Now, it should be noted that I cheated when I made this recipe last month and used (oh, the humanity) a store-bought pie crust. I already had a full roster of dishes to prepare for Thanksgiving and I was under constant self-reminder to NOT stress myself out unnecessarily. So I took the easy way out. See, recipes involving dough put an undue strain on my self-confidence anyhow, and I swear I break out in hives when I see ingredient lists that include the words “chilled butter, cut into small pieces.” I shudder now just thinking about it.

But the filling(!), the luscious, rich filling of this pie is just incredible. The texture is perfect, and it has much less of a cloying sweetness than a traditional pecan pie, thanks to the bitterness of the espresso. So prepare your favorite pie crust or just meet me in the frozen foods section where I'll be, once again, picking up a perfectly acceptable pre-made crust. I simply WILL NOT let my own self-righteous moral code regarding Homemade Everything get in the way of a chance to enjoy this beautiful pie.


CHOCOLATE ESPRESSO PECAN PIE (serves 8 to 10, adapted from Fine Cooking)
  • 3 oz unsweetened chocolate, coarsely chopped
  • 4 Tbs unsalted butter
  • 4 large eggs
  • 1 cup light corn syrup
  • 1 cup sugar
  • 1/4 tsp kosher salt
  • 2 Tbs instant espresso powder (I like the Cafe Bustelo brand)
  • 2 Tbs coffee liqueur (like Kahlua)
  • 2 cups lightly toasted, coarsely chopped pecans
  • 1/2 cup perfect pecan halves
  • pie shell (homemade if you're better at it than I am)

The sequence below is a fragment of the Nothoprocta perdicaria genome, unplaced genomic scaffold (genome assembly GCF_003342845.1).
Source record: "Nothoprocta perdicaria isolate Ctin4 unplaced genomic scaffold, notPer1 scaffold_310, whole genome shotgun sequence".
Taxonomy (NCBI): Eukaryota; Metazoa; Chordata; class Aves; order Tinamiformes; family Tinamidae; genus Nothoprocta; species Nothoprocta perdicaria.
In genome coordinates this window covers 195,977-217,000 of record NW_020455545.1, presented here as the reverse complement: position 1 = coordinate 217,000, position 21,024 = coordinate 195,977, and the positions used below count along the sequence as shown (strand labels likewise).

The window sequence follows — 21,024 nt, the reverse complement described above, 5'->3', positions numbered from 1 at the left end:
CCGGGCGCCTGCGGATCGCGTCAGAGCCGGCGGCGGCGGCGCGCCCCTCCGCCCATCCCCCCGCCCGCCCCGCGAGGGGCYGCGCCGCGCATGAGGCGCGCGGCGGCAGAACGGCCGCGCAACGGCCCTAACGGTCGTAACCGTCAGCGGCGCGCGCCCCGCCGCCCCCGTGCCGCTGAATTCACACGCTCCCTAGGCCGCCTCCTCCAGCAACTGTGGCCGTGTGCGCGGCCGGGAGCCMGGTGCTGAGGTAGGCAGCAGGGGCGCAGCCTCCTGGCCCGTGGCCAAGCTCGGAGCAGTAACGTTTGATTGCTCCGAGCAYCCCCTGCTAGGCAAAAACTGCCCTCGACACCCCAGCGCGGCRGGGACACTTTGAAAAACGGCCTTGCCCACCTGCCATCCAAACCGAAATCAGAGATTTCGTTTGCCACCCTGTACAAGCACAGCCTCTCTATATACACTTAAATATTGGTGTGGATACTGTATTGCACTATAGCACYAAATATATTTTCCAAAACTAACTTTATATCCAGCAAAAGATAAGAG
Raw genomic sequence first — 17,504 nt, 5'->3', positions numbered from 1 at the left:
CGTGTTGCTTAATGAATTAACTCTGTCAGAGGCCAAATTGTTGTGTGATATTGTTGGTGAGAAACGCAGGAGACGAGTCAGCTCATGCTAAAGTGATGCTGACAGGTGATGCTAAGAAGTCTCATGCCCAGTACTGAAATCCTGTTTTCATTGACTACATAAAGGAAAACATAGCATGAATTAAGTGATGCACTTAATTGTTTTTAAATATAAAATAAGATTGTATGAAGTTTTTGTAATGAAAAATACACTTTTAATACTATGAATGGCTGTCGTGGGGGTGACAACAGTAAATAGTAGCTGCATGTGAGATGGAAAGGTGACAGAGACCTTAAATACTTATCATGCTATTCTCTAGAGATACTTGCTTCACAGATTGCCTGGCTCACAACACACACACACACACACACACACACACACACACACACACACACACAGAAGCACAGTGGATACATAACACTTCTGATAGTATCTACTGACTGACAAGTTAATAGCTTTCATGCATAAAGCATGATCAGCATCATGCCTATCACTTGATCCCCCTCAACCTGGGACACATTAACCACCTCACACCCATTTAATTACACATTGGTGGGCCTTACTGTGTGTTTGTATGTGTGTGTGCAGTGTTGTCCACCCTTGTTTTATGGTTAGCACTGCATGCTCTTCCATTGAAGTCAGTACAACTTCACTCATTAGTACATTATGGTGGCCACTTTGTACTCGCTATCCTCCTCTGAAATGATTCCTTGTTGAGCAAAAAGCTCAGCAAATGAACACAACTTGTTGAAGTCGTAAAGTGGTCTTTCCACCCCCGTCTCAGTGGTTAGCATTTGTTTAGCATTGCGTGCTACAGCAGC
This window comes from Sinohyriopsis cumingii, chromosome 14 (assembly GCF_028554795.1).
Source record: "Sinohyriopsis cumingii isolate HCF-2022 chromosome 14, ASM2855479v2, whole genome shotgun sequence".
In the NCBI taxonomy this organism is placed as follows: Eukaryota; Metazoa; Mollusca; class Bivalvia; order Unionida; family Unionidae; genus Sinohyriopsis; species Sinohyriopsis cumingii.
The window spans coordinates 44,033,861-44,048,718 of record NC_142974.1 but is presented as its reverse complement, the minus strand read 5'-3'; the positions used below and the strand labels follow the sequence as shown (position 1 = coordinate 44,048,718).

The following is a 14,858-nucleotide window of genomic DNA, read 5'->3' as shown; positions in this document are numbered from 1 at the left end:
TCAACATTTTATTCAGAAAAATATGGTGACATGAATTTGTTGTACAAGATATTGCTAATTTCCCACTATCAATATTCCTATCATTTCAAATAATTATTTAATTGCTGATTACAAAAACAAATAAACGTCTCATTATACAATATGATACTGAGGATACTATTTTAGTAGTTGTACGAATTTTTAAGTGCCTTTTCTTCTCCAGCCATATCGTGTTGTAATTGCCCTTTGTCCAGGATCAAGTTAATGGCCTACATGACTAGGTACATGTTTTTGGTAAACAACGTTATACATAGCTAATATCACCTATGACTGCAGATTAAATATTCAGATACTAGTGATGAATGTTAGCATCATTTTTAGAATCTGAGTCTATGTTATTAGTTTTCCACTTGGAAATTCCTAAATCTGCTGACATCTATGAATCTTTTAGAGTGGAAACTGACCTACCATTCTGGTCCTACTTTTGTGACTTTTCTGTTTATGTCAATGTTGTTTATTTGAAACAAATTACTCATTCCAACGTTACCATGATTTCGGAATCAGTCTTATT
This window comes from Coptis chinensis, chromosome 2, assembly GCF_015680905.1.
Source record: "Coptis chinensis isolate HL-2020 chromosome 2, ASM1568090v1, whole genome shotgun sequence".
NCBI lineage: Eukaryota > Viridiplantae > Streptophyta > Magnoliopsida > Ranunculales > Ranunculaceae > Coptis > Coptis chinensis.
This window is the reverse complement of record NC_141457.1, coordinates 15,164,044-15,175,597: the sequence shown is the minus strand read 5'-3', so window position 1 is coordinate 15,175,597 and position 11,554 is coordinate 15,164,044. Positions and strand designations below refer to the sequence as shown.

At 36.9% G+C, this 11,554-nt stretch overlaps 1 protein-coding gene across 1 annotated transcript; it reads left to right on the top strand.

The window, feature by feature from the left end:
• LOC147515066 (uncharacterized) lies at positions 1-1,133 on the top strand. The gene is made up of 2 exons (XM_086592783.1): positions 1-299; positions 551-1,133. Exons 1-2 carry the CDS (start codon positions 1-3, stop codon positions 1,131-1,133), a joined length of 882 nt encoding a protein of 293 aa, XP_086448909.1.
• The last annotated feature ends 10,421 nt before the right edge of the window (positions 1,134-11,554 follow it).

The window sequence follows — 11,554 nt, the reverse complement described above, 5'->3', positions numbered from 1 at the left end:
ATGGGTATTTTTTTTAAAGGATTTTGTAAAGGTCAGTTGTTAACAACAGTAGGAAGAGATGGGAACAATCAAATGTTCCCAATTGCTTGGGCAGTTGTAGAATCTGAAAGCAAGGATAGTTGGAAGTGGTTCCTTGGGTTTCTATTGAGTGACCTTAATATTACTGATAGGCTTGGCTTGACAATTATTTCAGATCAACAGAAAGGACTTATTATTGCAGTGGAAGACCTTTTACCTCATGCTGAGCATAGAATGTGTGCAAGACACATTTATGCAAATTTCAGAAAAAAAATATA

1. Melt the chocolate and butter in the microwave, stirring every 30 seconds or so, until smooth.
  2. In a separate bowl, whisk together the eggs, corn syrup, sugar and salt.
  3. Dissolve the espresso powder in 1 Tbs hot water.
  4. Add the espresso, the coffee liqueur, and the melted chocolate and butter to the egg mixture. Whisk to blend.
  5. Evenly spread the toasted, chopped pecans in the bottom of the pie shell.
  6. For a border, arrange the pecan halves around the perimeter of the pie shell, on top of the pecan pieces, keeping the points of the pecans facing in and the backs just touching the crust. This sounds complicated, but isn't (and it looks fantastic).
  7. Carefully pour the filling over the pecans (the pecans will rise to the top as the pie bakes). This filling does not puff up very much, so the liquid should be pretty darn close to the top of the pie shell - if it seems precarious, put the pie plate on a baking sheet so the filling doesn't spill all over the bottom of the oven.
  8. Bake the pie for 45 to 55 minutes, at 350 degrees, until the filling has just begun to crack and appears fairly set.
  9. Chill before serving.


Cindy said...

YOU used an exclamation mark!????The sky is falling! The sky is falling!

Sarah Beam said...

Oh dear. That's too much punctuation, Big Mama. Clearly, we're going to have to review the rules.

Amie said...

I make a mean pie crust
.......maybe we should join forces. :)

This sounds so good, thanks for sharing it.

Amie :)